This status quo leaves most of Colorado with a parasitic umbilical cord to the city. On the one hand, Denver is almost the only thing the state has left in terms of a working economy, culture, and man-made places worth caring about. On the other hand, the state’s economic and political dependence on the city holds the entire state back in these troubled times—partly because the rural areas are a consistent drain on state resources, but also because their potential remains untapped.

Daniel Kemmis, former mayor of Missoula, Montana, published a book in 2001 that holistically captures both the difficulty and the opportunity Coloradans face. Kemmis (speaking in the context of federal administration) believes the long-term solution to the problems of the interior West lies in treating localities as if they matter.

“Whatever the feelings nonwesterners have about the region—whatever affections, whatever myths—the only way to take care of the West now is to give it the room it needs to take care of itself. If the West is to be the West that people care so deeply about, it will have to do it on its own sovereign terms.” (“This Sovereign Land: A New Vision for Governing the West”)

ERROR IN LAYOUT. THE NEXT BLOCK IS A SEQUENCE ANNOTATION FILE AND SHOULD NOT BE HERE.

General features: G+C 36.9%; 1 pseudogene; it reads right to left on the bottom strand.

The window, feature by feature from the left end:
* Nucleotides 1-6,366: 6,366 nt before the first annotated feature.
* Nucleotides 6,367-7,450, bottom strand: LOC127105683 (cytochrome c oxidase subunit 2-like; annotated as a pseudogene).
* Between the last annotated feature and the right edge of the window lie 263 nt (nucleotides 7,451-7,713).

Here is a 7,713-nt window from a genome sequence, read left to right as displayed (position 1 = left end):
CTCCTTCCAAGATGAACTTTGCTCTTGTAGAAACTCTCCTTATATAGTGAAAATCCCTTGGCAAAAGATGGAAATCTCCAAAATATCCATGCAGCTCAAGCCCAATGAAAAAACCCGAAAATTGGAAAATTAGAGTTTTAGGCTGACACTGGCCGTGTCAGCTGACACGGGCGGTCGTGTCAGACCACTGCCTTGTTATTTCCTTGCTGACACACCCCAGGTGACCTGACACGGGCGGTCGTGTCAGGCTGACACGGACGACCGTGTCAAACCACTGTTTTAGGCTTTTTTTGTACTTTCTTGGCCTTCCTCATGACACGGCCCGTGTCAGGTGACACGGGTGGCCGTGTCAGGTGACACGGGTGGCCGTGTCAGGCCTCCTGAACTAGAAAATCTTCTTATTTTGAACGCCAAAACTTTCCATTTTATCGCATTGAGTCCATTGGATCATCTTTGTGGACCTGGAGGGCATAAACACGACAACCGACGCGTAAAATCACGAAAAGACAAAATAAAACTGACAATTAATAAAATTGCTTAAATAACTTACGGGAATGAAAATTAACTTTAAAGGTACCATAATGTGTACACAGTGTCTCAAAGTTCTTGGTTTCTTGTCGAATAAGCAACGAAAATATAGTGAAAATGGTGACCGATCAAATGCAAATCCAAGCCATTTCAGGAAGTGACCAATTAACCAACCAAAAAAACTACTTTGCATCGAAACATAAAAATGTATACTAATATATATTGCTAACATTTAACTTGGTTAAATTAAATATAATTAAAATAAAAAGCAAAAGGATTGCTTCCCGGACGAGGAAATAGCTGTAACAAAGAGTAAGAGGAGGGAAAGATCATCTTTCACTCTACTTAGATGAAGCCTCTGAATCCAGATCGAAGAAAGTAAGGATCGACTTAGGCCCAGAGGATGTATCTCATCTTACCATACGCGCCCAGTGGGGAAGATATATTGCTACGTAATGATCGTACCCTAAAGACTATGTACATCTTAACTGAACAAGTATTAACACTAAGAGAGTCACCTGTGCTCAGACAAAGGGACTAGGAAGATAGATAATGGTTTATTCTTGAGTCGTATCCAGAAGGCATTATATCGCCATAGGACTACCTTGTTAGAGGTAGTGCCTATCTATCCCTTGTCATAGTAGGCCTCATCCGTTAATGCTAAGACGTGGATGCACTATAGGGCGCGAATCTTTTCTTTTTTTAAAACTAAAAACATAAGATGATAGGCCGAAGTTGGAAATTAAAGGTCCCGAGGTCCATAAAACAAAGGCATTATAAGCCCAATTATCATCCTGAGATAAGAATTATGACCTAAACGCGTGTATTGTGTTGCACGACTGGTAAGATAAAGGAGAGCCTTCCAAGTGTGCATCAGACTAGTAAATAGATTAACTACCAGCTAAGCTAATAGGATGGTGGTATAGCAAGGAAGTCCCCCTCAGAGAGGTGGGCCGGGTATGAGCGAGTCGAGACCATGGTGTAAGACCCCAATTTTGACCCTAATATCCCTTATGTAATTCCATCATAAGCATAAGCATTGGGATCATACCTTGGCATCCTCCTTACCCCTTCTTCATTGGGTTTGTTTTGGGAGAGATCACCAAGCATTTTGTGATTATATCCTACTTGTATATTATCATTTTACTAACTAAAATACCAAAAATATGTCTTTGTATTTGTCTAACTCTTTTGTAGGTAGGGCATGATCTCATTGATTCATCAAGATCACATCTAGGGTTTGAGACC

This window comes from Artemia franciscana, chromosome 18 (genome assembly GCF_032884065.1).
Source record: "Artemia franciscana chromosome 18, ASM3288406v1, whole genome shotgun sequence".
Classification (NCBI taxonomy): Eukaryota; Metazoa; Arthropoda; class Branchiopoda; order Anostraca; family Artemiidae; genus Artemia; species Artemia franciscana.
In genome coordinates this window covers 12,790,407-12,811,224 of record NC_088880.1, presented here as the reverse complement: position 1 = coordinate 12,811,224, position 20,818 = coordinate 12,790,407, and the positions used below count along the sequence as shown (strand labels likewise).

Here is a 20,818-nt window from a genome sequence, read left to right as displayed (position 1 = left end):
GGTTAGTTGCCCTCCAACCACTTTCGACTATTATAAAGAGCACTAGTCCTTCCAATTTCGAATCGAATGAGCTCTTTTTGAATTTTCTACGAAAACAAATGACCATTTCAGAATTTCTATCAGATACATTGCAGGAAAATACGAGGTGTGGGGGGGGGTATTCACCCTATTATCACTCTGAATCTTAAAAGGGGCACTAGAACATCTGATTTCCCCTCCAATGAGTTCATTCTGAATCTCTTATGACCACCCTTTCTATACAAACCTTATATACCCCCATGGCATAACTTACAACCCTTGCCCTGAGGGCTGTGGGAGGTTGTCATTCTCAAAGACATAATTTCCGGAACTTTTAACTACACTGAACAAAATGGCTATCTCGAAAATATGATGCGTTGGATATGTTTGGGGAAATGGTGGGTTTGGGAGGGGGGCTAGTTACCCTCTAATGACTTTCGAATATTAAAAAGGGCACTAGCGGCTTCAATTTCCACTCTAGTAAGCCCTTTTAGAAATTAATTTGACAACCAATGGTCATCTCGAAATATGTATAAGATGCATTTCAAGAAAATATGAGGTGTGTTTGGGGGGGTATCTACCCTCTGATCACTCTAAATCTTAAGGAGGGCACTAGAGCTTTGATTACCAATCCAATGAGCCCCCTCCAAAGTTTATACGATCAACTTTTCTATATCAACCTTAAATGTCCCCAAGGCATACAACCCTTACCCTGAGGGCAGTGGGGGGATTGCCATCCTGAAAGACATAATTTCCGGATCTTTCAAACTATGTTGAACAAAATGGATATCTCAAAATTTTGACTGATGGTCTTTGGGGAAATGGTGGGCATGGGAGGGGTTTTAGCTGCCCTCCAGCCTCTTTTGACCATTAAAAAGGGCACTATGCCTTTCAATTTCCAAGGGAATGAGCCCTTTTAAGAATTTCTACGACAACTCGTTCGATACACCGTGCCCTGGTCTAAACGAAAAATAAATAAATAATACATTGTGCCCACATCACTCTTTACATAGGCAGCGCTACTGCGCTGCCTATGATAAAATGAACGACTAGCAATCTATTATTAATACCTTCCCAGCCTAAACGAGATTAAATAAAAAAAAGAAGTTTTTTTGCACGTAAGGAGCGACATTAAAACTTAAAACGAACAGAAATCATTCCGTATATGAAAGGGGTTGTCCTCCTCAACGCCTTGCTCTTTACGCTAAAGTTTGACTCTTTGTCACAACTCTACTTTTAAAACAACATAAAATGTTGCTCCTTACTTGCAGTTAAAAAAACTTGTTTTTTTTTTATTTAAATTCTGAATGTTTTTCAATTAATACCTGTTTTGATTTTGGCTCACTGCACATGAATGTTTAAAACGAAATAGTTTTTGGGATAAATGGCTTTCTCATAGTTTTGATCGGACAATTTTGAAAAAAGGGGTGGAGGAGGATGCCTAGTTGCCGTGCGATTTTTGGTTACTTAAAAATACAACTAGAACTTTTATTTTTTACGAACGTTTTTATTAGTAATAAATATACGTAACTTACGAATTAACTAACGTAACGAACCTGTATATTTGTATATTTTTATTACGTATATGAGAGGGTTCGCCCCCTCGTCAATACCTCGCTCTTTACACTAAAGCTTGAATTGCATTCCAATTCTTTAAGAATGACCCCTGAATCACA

Kemmis doesn’t argue for an absence of government control; he argues for a power transfer from the general to the particular; from the central to the local. In his view, the problem is not government (or lack thereof), but the fact that the people closest to the problem have been divorced from their power to solve it. He envisions a West in which local governments and communities have power over their own destinies, administratively independent of far-off bureaucrats and, presumably, far-off cities.

An Investment of More than Money

To some, this is radical. Under the Denver-centric mindset, outside communities are seen merely as pieces of a bigger picture—as means to an end. Philanthropy, government aid, and administration are run as large-scale programs dished out to satellite locations across the state. It is an urban economic development strategy, carelessly slapped onto a mainly rural state.

Yet for someone familiar with Colorado’s actual socio-political terrain, Kemmis’s broad idea is intuitively sensible. Policymakers talk loudly of “creating jobs,” but never of creating towns and cities—coherent, stand-alone political communities that can sustain themselves without economic goody bags from outside. Colorado is built around just such midsize towns, potential local hubs of economy and culture, many of which are well-equipped with hard-working citizens and local nonprofits anxious to help them.